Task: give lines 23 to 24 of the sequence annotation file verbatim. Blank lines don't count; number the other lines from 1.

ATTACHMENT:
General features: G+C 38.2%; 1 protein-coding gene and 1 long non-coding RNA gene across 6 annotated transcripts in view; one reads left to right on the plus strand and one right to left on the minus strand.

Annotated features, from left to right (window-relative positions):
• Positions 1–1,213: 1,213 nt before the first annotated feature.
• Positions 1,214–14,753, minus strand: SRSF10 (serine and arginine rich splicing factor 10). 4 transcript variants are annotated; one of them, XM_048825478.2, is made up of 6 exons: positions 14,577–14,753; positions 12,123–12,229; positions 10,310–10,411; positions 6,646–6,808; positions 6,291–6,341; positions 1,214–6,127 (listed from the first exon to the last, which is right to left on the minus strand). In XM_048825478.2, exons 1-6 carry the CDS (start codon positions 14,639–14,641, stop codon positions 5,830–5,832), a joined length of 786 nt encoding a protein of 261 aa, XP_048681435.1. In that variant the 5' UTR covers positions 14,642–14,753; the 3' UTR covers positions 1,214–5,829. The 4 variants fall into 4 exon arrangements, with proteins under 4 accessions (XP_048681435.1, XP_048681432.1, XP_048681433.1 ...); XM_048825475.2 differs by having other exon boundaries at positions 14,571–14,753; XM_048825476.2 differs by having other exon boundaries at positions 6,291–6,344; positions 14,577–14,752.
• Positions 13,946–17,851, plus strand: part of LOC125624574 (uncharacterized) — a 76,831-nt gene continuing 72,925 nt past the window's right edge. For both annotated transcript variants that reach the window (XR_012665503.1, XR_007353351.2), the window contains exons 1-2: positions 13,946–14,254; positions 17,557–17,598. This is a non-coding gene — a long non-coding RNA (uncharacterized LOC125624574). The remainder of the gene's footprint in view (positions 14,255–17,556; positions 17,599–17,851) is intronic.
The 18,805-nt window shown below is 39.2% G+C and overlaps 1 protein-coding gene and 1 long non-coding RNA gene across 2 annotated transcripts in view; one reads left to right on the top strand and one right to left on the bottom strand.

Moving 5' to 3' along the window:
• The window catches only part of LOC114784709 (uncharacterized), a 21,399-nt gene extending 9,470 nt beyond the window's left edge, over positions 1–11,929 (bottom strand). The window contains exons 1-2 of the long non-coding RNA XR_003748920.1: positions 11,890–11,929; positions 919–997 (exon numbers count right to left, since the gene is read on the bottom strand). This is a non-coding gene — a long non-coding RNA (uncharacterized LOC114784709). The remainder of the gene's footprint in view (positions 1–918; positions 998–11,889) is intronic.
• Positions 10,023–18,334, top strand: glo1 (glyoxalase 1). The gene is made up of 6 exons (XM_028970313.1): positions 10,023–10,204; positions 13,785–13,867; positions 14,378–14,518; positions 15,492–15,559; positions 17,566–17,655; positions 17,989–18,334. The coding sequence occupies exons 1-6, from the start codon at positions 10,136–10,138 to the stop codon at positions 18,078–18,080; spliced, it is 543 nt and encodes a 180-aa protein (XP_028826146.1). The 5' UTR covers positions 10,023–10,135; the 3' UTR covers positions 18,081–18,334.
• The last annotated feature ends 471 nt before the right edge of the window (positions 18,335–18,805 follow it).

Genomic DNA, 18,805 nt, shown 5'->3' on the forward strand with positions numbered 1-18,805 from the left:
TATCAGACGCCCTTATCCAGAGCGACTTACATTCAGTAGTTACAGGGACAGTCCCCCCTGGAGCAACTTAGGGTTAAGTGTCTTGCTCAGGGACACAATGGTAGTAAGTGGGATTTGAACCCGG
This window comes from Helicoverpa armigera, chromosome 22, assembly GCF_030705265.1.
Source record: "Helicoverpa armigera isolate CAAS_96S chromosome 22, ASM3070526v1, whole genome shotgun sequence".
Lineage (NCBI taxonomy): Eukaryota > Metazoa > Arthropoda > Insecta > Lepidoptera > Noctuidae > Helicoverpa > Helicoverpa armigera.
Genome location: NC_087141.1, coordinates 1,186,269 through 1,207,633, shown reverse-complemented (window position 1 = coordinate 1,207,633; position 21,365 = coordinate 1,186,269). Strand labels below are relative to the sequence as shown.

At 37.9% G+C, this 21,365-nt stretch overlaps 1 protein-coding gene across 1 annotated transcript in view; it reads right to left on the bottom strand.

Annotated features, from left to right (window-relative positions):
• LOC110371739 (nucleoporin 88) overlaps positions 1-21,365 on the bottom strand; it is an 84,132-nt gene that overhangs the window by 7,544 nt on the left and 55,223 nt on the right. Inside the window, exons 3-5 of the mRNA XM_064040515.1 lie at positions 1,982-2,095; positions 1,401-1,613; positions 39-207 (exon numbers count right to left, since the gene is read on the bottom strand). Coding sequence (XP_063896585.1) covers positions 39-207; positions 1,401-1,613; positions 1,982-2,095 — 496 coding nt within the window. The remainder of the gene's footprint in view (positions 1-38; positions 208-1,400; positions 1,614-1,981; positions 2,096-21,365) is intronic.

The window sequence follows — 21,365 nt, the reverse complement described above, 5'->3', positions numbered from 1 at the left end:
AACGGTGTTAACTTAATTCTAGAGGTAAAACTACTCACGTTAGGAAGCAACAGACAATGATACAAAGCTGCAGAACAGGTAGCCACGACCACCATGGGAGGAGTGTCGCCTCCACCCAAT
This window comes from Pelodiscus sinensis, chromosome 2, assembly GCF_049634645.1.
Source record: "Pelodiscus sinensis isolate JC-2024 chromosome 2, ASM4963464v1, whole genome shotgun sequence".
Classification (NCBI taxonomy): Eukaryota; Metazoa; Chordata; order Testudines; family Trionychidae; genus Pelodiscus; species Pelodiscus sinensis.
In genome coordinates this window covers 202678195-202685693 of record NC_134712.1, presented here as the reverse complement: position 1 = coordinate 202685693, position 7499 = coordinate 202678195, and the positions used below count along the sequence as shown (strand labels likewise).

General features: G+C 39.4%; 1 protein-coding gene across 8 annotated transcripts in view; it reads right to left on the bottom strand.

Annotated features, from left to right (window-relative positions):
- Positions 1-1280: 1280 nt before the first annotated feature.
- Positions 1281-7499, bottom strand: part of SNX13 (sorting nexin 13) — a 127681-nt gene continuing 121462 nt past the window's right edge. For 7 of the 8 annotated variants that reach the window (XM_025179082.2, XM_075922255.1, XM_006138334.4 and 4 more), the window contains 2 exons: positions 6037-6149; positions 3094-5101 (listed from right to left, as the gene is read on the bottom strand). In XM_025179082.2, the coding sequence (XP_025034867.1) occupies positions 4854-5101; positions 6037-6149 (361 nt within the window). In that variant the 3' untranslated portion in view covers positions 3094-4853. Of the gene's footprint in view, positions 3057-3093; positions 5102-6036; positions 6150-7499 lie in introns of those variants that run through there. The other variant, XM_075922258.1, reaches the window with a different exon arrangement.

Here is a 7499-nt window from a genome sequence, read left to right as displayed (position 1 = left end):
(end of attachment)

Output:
Source record: "Pelodiscus sinensis isolate JC-2024 chromosome 2, ASM4963464v1, whole genome shotgun sequence".
Classification (NCBI taxonomy): Eukaryota; Metazoa; Chordata; order Testudines; family Trionychidae; genus Pelodiscus; species Pelodiscus sinensis.